747 F2d 460 United States v. Clement

747 F.2d 460

UNITED STATES of America, Appellee,
Ludger Vance CLEMENT, Appellant.

No. 84-5060.

United States Court of Appeals,
Eighth Circuit.

Submitted Oct. 9, 1984.
Decided Oct. 31, 1984.

James H. Kaster, Minneapolis, Minn., for appellant.

Donald M. Lewis, Asst. U.S. Atty., Washington, D.C., for appellee.

Before ARNOLD, FAGG and BOWMAN, Circuit Judges.

FAGG, Circuit Judge.

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Ludger Vance Clement stands convicted under 26 U.S.C. Sec. 5861(d) of possessing a firearm not registered to him in the National Firearms Registration and Transfer Record. On appeal, Clement argues (1) that the seizure and admission into evidence of the firearm violated his fourth amendment rights because the search warrant contained a fatal defect, and (2) that certain instructions given by the trial judge to the jury were biased in favor of the United States and denied Clement his right to a fair trial. We affirm.


On April 26, 1983, police officers executed a search warrant at the residence of Ludger Vance Clement. Although the warrant described the premises to be searched as that of "the apartment of Vance Clements, apartment No. 4 at 3300 Irvine Avenue," the officers in fact searched apartment 3 at that same address. Clement was the apartment manager and had previously lived in apartment 4 with his girlfriend, Karen Grotberg. When the warrant was issued, however, Clement was residing in apartment 3, an apartment adjacent to No. 4.


The warrant authorized the officers to search for an illegal listening device. According to Grotberg, the device had been installed by Clement in apartment 4 and was removed by him prior to execution of the warrant. When the officers arrived at the apartment building to execute the warrant, they immediately went to apartment 3, Clement's apartment. After knocking on the door for approximately fifteen minutes, they forced their way in and found Clement inside. While searching for the illegal listening device, the officers seized a .22 caliber sawed-off rifle that was in plain view.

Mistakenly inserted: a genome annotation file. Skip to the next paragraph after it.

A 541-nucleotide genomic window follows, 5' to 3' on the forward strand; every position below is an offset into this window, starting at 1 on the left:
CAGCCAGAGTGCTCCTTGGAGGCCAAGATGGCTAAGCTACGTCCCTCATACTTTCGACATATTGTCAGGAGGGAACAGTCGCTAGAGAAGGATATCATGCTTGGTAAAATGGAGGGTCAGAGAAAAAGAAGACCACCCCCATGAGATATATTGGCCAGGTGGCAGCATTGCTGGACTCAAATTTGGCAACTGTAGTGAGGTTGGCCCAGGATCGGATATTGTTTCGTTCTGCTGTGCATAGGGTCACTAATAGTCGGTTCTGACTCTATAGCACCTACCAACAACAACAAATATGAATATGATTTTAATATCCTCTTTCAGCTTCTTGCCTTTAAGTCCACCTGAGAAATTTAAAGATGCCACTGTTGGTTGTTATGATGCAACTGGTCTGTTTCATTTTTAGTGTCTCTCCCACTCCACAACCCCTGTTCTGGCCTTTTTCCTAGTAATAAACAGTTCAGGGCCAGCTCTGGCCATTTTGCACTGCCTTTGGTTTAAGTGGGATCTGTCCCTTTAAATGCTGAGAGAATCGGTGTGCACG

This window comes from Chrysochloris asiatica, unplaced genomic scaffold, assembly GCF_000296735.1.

Clement initially argues that the trial judge committed error in refusing to suppress the firearm because the warrant authorized a search of apartment 4, not apartment 3. The test for determining the sufficiency of a warrant description is "whether the place to be searched is described with sufficient particularity as to enable the executing officer to locate and identify the premises with reasonable effort, and whether there is any reasonable probability that another premise might be mistakenly searched." United States v. Gitcho, 601 F.2d 369, 371 (8th Cir.), cert. denied, 444 U.S. 871, 100 S.Ct. 148, 62 L.Ed.2d 96 (1979). Among the factors we have relied upon in upholding searches conducted under the authority of a warrant inaccurately describing the place to be searched are: (1) whether the address in the warrant, although incorrect, still describes the same piece of property; (2) whether the premises intended to be searched are adjacent to those described and are all under the control of the defendant; and (3) whether other parts of the description which are correct limit the place to be searched to one place. Id. Of particular importance in Gitcho was the fact that the agents personally knew which premises were intended to be searched. Id. at 372.